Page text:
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Hyde Park

It was 4PM and I still hadn’t eaten anything except half a chicken wrap while waiting for my Uber, so I walked the few blocks over to Hyde Park for lunch. I ended up at some local place that had multiple award winning chili, so I was expecting something to rival Ben’s Chili Bowl; the chili was so bad I didn’t even finish it, but the rest of my food was what I expected. After a bit of exploring, coming across a delightfully creepy ivy-clad house, I settled down at a Pâtisserie to relax and unwind with some coffee and macarons before heading uptown to the only thing I’d really planned for the day.

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Check out how this house looks in Summer when the ivy is growing. For bonus points, change the display date and watch as the ivy slowly grows up the side of this home over the last 15 years! It’s beautiful.

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Buddy Guy’s Legends: Nellie Travis with Tommy McCracken

Now for the only thing I’d really planned on, if you can even call it that. The previous evening, while eating dinner after my photoshoot, I noticed that Buddy Guy has a blues club downtown. Although Buddy hails from Louisiana, he is a true legend of Chicago Blues… with his own Southern influences that create his unmistakable, unique tone and style of playing. Today he calls Chicago home, which isn’t too surprising.

I bought tickets to whatever show was playing on my only free evening, without even looking up who Nellie Travis or Tommy McCracken even are - if they’re playing at Buddy Guy’s own club, they’re gonna to be good. I went knowing there was a chance Buddy Guy might even be present, but that was secondary; I intended to relax with creole soul food and cocktails for the night, and enjoy some live music. And that’s exactly what I did - they had an oyster po’boy on the menu! Two of my favorite foods, combined!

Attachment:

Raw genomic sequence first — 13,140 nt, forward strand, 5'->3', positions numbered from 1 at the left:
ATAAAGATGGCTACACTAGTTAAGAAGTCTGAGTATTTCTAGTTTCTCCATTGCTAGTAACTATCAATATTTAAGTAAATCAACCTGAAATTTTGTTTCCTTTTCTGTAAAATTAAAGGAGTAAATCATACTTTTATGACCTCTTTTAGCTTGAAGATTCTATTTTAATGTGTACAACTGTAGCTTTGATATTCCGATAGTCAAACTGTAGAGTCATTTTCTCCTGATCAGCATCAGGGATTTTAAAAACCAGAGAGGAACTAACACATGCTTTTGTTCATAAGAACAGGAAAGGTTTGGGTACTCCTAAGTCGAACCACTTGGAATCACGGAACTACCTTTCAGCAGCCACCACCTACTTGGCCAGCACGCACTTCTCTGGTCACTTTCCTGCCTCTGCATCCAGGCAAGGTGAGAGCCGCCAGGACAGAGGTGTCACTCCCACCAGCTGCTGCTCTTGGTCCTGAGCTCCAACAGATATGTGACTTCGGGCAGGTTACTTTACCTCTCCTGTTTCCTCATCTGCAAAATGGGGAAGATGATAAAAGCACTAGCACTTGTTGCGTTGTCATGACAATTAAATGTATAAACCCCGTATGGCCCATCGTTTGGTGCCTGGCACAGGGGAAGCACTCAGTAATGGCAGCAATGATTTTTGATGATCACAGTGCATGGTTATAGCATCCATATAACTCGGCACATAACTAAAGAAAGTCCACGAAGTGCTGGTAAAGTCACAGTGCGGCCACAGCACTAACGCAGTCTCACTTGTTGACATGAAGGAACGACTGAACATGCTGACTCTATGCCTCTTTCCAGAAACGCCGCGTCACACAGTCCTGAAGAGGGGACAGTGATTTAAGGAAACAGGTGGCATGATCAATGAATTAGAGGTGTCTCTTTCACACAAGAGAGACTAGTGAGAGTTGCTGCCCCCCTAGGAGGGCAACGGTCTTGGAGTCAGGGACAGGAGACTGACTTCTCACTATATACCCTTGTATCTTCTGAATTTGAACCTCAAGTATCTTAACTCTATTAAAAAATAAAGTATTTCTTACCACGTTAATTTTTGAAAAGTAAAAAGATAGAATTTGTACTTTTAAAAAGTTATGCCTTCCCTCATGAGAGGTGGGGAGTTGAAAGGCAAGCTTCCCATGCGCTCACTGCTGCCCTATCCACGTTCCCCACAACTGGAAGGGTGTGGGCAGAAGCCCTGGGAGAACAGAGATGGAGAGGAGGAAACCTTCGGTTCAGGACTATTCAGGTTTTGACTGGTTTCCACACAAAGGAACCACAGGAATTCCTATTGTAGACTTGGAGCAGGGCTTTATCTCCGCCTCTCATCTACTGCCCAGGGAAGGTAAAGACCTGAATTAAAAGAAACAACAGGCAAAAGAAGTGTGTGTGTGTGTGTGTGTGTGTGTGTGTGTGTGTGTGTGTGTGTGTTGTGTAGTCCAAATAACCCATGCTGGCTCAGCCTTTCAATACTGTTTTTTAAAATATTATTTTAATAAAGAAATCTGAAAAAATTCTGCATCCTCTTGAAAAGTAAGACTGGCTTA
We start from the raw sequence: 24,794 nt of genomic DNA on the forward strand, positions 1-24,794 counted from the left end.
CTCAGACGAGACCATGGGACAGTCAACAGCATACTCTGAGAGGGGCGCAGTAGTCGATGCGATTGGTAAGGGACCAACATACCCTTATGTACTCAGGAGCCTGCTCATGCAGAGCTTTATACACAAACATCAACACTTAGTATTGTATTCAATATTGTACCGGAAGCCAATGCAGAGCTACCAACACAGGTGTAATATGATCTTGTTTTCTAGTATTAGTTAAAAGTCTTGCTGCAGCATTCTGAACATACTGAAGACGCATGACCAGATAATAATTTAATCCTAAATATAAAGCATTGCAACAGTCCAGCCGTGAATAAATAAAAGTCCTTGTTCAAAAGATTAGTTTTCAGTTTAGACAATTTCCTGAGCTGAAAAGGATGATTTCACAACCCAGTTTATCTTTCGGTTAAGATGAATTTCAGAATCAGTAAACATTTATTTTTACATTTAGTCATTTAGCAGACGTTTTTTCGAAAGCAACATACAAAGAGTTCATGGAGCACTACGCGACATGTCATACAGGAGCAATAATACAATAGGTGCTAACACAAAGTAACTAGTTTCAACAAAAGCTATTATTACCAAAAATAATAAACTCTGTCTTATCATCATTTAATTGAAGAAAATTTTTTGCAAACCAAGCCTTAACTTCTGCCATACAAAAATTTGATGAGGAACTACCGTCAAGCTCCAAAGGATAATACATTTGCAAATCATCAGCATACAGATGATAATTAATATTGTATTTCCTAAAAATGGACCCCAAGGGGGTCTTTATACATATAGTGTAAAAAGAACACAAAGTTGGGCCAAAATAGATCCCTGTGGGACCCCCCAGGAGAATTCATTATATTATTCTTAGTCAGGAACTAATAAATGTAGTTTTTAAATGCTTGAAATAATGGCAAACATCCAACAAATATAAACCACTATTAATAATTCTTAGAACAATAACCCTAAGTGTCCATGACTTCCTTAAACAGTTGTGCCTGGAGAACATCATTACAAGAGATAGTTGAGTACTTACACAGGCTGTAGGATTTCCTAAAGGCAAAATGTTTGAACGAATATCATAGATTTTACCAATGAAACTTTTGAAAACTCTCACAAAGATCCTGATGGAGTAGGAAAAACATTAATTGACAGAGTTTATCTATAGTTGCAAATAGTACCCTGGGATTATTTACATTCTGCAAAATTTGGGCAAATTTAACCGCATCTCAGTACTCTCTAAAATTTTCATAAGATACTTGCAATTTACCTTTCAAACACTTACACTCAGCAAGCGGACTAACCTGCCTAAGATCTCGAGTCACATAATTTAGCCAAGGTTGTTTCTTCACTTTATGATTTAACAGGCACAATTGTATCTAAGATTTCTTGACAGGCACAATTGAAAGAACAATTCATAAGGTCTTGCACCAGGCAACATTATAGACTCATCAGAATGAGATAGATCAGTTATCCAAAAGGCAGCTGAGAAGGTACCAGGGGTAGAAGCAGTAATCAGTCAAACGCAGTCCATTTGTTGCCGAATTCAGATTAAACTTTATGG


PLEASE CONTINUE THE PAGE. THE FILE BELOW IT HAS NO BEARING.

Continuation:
Even though I arrived late - Tommy McCracken and his band started playing as I walked in the door - I got the last open seat at a front row table despite the rest of the club being standing room only!

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After the one-hour opening set from Tommy McCracken, it was time for Nellie Travis, who delivered wit with her soulful voice. Some of her songs even included audience participation - she may or may not have put her microphone to my lips during “Sweet Home Chicago…”

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Toward the end of Nellie’s first set, about five minutes before he took the stage, I spotted Buddy Guy walking through the crowd and nodding to Nellie. My suspicion turned out to be correct; Buddy Guy, the blue legend himself, took to the stage to sing a few songs with Nellie’s band. Or, if you’re familiar with Buddy, his music, and his personality, talk about life and give relationship advice.

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Buddy’s relationship advice for the night can be summarized:

  • Hell hath no fury like a woman scorned, so treat your lady right.

  • And ladies, treat your man right.

  • Respect one another; don’t run around playing. You’re playing with fire, and you’re gonna get burned.

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Buddy only plays full sets at select shows in January, so no guitar this time :-( But that’s okay; watching him talk with the audience with his strong, unmistakable voice was more than I could have asked for.

It was late, so after chatting with a girl at the front desk about some of her most memorable experiences working at such a unique venue, I dipped out as Nellie Travis was beginning her second set.

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ORD - IAD